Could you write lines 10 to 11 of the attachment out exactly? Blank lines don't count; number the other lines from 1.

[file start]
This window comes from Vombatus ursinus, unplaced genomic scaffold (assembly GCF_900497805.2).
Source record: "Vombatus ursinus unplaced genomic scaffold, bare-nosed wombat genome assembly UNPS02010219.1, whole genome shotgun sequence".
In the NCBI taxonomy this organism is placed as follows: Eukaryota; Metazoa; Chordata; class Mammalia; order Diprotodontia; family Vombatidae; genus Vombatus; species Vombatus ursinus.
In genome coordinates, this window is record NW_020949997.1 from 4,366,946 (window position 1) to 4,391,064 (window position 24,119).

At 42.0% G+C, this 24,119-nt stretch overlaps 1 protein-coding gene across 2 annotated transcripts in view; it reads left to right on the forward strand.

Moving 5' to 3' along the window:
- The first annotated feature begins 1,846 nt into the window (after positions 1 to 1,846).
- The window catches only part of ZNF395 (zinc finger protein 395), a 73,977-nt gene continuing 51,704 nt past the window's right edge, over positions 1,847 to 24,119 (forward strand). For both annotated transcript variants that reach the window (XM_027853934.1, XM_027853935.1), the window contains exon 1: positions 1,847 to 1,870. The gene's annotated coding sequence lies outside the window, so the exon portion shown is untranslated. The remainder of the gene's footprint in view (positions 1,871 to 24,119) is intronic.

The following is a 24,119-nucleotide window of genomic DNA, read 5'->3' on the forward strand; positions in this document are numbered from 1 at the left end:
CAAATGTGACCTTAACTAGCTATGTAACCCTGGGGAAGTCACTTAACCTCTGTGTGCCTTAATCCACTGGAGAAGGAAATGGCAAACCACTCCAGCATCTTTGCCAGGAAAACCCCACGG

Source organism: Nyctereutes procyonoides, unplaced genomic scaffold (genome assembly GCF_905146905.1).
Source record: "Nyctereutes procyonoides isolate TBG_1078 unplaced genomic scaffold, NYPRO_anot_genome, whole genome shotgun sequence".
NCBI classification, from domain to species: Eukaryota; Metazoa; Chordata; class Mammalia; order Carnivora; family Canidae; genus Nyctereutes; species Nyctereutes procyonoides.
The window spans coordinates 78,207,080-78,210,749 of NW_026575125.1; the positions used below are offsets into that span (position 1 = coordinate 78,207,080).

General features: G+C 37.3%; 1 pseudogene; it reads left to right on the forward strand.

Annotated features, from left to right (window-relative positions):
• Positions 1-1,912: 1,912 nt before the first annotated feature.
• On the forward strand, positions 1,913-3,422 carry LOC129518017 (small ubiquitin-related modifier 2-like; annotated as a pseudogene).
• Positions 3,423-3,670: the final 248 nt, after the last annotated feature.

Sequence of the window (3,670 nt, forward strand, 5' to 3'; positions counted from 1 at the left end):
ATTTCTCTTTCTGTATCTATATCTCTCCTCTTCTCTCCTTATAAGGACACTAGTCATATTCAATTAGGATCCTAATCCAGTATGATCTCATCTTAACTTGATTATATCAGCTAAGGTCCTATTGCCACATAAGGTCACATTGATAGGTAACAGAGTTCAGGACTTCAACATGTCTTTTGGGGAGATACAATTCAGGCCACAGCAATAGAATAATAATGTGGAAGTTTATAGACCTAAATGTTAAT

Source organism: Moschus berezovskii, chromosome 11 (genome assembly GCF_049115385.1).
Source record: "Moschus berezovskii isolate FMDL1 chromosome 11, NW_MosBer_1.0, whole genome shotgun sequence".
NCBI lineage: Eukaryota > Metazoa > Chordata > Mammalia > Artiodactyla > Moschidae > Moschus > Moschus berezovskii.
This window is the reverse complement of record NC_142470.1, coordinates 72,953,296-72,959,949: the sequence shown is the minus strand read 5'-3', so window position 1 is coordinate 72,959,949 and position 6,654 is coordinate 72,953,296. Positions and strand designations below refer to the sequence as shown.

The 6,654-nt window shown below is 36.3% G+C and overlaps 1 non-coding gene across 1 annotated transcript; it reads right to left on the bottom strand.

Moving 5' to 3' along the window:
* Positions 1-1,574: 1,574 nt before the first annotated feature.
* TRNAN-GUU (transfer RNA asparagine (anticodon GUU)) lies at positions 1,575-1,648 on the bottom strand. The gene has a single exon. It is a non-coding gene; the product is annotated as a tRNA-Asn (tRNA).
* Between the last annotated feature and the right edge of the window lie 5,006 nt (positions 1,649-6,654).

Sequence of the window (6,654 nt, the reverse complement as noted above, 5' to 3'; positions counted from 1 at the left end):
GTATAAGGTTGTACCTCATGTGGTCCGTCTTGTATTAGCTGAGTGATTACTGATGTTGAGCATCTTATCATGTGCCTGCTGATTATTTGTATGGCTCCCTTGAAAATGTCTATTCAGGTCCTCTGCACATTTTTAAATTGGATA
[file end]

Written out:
CAAATGTGACCTTAACTAGCTATGTAACCCTGGGGAAGTCACTTAACCTCTGTGTGCCTTAATCCACTGGAGAAGGAAATGGCAAACCACTCCAGCATCTTTGCCAGGAAAACCCCACGG

Source organism: Nyctereutes procyonoides, unplaced genomic scaffold (genome assembly GCF_905146905.1).